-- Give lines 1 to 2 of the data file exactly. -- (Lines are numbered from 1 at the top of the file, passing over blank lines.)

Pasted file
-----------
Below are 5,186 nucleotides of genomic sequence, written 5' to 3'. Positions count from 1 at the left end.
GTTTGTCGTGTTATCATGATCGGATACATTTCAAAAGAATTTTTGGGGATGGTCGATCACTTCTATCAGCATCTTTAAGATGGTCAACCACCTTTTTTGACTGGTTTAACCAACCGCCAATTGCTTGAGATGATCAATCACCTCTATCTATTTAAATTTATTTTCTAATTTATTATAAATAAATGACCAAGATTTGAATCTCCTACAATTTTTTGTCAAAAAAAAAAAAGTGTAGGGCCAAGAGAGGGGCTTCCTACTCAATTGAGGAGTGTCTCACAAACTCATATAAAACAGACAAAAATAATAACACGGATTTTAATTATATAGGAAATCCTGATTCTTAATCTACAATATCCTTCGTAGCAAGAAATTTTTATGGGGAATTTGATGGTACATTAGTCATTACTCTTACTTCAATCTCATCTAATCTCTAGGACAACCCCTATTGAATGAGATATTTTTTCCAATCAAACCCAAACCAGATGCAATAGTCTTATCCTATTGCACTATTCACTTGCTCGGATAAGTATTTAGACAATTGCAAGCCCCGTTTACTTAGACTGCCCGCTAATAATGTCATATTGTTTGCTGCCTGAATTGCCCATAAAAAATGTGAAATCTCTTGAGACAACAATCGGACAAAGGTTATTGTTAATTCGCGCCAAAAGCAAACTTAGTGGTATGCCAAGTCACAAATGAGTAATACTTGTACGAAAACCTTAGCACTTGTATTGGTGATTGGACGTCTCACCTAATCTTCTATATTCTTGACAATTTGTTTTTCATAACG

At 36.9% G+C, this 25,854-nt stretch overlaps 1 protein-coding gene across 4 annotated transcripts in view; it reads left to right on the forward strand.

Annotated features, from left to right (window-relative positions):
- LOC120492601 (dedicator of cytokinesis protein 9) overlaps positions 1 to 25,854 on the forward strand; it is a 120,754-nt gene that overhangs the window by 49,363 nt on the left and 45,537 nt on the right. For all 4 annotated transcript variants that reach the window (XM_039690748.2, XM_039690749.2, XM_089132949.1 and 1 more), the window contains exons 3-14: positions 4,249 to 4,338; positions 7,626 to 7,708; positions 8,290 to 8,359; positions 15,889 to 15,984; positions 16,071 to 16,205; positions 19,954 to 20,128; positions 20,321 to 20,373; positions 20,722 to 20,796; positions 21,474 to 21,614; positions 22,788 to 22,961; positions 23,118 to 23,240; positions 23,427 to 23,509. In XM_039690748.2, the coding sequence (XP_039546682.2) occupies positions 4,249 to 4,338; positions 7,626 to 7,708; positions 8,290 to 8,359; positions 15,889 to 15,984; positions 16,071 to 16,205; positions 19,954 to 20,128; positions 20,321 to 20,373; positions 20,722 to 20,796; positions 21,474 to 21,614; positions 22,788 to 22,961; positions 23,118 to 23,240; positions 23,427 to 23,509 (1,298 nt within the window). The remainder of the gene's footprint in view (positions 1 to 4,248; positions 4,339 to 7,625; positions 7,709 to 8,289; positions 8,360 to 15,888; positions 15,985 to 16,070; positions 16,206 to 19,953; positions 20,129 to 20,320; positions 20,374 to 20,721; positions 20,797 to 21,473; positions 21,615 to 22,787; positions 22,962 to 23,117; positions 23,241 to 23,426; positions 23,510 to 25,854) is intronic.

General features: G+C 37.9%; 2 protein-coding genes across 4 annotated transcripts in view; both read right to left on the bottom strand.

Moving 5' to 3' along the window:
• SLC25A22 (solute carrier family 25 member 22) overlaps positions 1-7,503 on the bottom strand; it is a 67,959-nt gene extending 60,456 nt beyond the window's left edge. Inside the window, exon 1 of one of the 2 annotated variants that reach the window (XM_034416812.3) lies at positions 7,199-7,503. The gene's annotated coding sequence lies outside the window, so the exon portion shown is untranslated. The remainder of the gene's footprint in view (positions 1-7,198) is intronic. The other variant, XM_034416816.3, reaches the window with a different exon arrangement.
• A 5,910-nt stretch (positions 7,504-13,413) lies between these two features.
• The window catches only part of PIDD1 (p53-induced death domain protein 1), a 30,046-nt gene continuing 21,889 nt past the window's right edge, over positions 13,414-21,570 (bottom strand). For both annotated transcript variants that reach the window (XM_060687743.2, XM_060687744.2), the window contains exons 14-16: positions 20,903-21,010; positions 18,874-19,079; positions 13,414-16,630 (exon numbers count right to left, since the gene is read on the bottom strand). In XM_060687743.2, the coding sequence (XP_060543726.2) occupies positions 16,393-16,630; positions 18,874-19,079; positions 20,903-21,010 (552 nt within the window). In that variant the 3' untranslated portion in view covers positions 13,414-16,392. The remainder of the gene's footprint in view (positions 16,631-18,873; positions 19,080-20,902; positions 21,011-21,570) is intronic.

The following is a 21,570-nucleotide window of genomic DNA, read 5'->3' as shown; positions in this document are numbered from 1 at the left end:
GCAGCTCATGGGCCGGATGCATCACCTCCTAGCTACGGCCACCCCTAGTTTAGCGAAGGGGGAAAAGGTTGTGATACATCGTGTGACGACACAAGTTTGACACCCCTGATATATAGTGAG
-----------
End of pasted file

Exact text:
Below are 5,186 nucleotides of genomic sequence, written 5' to 3'. Positions count from 1 at the left end.
GTTTGTCGTGTTATCATGATCGGATACATTTCAAAAGAATTTTTGGGGATGGTCGATCACTTCTATCAGCATCTTTAAGATGGTCAACCACCTTTTTTGACTGGTTTAACCAACCGCCAATTGCTTGAGATGATCAATCACCTCTATCTATTTAAATTTATTTTCTAATTTATTATAAATAAATGACCAAGATTTGAATCTCCTACAATTTTTTGTCAAAAAAAAAAAAGTGTAGGGCCAAGAGAGGGGCTTCCTACTCAATTGAGGAGTGTCTCACAAACTCATATAAAACAGACAAAAATAATAACACGGATTTTAATTATATAGGAAATCCTGATTCTTAATCTACAATATCCTTCGTAGCAAGAAATTTTTATGGGGAATTTGATGGTACATTAGTCATTACTCTTACTTCAATCTCATCTAATCTCTAGGACAACCCCTATTGAATGAGATATTTTTTCCAATCAAACCCAAACCAGATGCAATAGTCTTATCCTATTGCACTATTCACTTGCTCGGATAAGTATTTAGACAATTGCAAGCCCCGTTTACTTAGACTGCCCGCTAATAATGTCATATTGTTTGCTGCCTGAATTGCCCATAAAAAATGTGAAATCTCTTGAGACAACAATCGGACAAAGGTTATTGTTAATTCGCGCCAAAAGCAAACTTAGTGGTATGCCAAGTCACAAATGAGTAATACTTGTACGAAAACCTTAGCACTTGTATTGGTGATTGGACGTCTCACCTAATCTTCTATATTCTTGACAATTTGTTTTTCATAACG